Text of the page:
from the FAS Project on Government Secrecy
Volume 2005, Issue No. 102
November 2, 2005


The Federation of American Scientists Project on Government Secrecy needs your support.

The FAS government secrecy web site was cited repeatedly yesterday on Cable News Network after the Senate went into secret session.

You can "learn more about the secret sessions we've been talking about," reporter Jacki Schechner told CNN's Wolf Blitzer two or three times throughout the afternoon, "through this website -- This is the Federation of American Scientists. On the left hand side of the page, there's a link for government secrecy....It'll tell you everything you need to know about secret sessions."

It's no secret. On a normal weekday (without prompting from CNN), more than 70,000 distinct visitors come to the FAS web site to view hundreds of thousands of archived documents. Over 11,000 individuals now subscribe to Secrecy News directly, and innumerable others receive it through secondary distribution.

But the future of this enterprise is not assured.

Several of the philanthropic foundations that have provided the principal support for the FAS Project on Government Secrecy for the past 15 years have reduced or withdrawn their funding of our work, or redirected their support for open government advocacy to other organizations.

If you derive value from our publications and our web site, and if you wish to do so in the future, please help to sustain our work.

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In an extraordinary procedural maneuver that exposed partisan tensions over intelligence oversight, Senate Democrats forced the Senate into a rare closed session for more than two hours until they won agreement from the majority to get a progress report on the status of the Senate Intelligence Committee's long-deferred review of pre-war intelligence on Iraq.

The Senate floor debate preceding and following the closed session featured unusually blunt statements on the quality of intelligence oversight of a sort not usually voiced in official proceedings.

Sen. Jay Rockefeller, Vice Chair of the Intelligence Committee, said the Bush White House had orchestrated a deliberate evasion of oversight responsibilities by the Republican majority.

"It is apparent to me that the White House has sent down the edict to the majority... that the Congress is not to carry out its oversight responsibilities in detention, interrogation, and rendition matters, ... as it would bring uncomfortable attention to the legal decisions and opinions coming from the White House and the Justice Department in the operation of various programs," Sen. Rockefeller said.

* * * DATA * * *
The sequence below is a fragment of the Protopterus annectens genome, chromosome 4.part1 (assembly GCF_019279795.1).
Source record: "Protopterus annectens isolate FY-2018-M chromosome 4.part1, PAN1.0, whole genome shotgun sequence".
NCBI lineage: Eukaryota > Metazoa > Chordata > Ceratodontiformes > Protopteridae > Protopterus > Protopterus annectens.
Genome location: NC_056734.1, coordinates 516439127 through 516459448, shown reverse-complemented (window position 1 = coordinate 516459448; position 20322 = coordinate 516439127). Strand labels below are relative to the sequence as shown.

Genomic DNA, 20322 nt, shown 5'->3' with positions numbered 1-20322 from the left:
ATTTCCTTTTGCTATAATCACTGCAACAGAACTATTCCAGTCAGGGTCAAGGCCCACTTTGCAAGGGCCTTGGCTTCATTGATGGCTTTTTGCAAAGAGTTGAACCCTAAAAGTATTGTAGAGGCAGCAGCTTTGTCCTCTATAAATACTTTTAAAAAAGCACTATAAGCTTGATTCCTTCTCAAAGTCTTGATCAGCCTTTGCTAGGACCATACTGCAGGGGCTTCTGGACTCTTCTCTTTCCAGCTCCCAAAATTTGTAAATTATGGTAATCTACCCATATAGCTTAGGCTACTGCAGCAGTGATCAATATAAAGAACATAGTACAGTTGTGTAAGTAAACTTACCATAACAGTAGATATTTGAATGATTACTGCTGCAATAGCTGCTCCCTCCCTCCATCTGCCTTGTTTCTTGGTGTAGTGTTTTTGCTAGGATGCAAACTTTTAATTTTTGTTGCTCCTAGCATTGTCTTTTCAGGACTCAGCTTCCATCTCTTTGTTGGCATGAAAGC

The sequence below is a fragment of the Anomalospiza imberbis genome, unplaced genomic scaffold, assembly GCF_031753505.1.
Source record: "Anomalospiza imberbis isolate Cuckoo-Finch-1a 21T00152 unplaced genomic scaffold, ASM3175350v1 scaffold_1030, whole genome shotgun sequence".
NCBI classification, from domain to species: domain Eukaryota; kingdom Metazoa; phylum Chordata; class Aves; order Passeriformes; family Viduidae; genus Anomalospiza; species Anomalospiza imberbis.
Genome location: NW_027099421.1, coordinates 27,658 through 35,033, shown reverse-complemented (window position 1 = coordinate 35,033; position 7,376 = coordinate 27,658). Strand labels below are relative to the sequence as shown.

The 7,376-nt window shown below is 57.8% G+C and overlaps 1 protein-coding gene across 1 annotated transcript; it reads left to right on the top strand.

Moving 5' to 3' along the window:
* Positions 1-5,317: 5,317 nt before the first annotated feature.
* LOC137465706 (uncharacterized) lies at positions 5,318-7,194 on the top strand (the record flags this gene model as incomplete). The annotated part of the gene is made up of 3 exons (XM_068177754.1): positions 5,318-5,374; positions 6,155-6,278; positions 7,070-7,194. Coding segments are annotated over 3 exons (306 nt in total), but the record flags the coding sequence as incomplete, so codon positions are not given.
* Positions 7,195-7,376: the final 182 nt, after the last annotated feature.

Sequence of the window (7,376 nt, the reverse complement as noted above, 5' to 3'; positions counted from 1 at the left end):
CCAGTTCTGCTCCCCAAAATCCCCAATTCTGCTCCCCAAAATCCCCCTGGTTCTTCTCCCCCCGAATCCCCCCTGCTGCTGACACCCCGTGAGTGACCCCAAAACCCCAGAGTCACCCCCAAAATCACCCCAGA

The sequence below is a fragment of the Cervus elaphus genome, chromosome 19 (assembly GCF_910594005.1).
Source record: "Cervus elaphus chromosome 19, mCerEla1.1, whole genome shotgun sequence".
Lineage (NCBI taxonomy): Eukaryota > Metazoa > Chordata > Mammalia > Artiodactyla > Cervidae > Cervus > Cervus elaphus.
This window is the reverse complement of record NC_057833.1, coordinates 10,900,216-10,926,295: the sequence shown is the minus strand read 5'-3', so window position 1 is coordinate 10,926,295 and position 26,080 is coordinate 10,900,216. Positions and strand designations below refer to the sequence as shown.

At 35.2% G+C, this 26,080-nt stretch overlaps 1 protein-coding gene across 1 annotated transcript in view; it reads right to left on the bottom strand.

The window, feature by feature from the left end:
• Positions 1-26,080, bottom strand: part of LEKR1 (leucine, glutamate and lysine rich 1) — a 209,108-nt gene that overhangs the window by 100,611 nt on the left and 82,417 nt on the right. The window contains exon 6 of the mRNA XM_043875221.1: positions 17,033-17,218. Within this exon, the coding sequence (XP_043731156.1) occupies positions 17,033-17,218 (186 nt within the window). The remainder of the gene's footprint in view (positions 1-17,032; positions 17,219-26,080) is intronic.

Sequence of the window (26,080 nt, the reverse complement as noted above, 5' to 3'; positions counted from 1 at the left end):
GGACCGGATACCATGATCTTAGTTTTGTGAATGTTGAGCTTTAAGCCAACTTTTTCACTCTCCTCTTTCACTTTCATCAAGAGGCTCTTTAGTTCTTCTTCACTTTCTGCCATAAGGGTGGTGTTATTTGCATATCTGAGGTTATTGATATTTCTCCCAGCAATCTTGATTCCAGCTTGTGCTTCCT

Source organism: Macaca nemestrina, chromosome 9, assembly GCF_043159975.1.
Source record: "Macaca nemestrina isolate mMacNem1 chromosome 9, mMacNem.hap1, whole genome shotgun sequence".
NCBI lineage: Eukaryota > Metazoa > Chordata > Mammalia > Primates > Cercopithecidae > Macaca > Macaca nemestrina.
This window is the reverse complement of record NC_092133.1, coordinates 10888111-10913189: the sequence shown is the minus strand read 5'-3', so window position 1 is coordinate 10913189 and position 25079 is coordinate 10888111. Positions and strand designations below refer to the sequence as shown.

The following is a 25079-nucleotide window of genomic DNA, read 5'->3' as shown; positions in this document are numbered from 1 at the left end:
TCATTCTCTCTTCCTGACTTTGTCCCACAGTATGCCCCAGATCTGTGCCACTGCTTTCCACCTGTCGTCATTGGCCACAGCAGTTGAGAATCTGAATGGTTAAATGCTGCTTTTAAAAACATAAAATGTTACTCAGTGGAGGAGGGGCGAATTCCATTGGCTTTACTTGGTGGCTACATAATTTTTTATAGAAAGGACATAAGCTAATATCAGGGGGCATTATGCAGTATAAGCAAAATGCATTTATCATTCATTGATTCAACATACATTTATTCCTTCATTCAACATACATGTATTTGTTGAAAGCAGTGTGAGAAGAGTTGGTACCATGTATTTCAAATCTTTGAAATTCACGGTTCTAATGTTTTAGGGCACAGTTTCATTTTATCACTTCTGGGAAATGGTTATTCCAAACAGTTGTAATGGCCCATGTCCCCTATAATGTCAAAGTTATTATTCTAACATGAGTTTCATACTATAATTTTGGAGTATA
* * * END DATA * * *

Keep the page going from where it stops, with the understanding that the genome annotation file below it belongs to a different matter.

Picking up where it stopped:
"We have agreed to do what we already agreed to do," replied Sen. Pat Roberts, the Intelligence Committee Chair, "that is, to complete as best we can phase II of the Intelligence Committee's review of prewar intelligence in reference to Iraq."

A task force of six Senators will report by November 14 on the anticipated completion date of the Intelligence Committee review.

See the full text of the November 1 Senate floor debate before and after the historic closed session here:

"Since 1929, the Senate has held 53 secret sessions, generally for reasons of national security," according to a 2004 report on the subject by the Congressional Research Service, whose availability on the FAS web site was noted repeatedly on CNN during the course of the secret Senate session.

See "Secret Sessions of Congress: A Brief Historical Overview," updated October 21, 2004:


The very words by which official secrecy policy is formulated and carried out are often obscure to the outsider. They embody a latent knowledge of statute and regulation, policy and practice that cannot be inferred from the words themselves.

An excellent new publication helps "the outsider," i.e. the ordinary citizen of the United States, to comprehend the vocabulary of government information policy, and to discover its genealogical roots in official documents.

From "access" and "accountability" to "Yankee White" and "Xn," author Susan Maret, an adjunct professor of library science at the University of Denver, provides a concise definition of terms as well as links to official sources.

Dr. Maret's Lexicon is published for the first time on the FAS web site.

See "On Their Own Terms: A Lexicon with an Emphasis on Information-Related Terms Produced by the U.S. Federal Government" by Susan Maret, Ph.D., November 2005:


Another notable contribution to the understanding of official government language is a newly updated glossary of Air Force terminology.

"Airmen should be able to clearly articulate their thoughts, ideas, and commands to each other by using a common operational language," according to the glossary, which is published by the U.S. Air Force.

Roger that.

See "Air Force Glossary," Air Force Doctrine Document 1-2, 6 September 2005:


A comprehensive military textbook on terrorism has just been reissued by the U.S. Army.

Based on open sources, the 280 page volume (with four large supplements), provides a synthetic account of the nature and history of terrorism, its operational characteristics, the threat it poses to U.S. military forces, and the future of terrorism.

The publication was prepared "under the direction of the U.S. Army Training and Doctrine Command, Assistant Deputy Chief of Staff for Intelligence-Threats."

A copy was obtained by Secrecy News.

See "A Military Guide to Terrorism in the Twenty-First Century," version 3.0, 15 August 2005:


Secrecy News is written by Steven Aftergood and published by the Federation of American Scientists.

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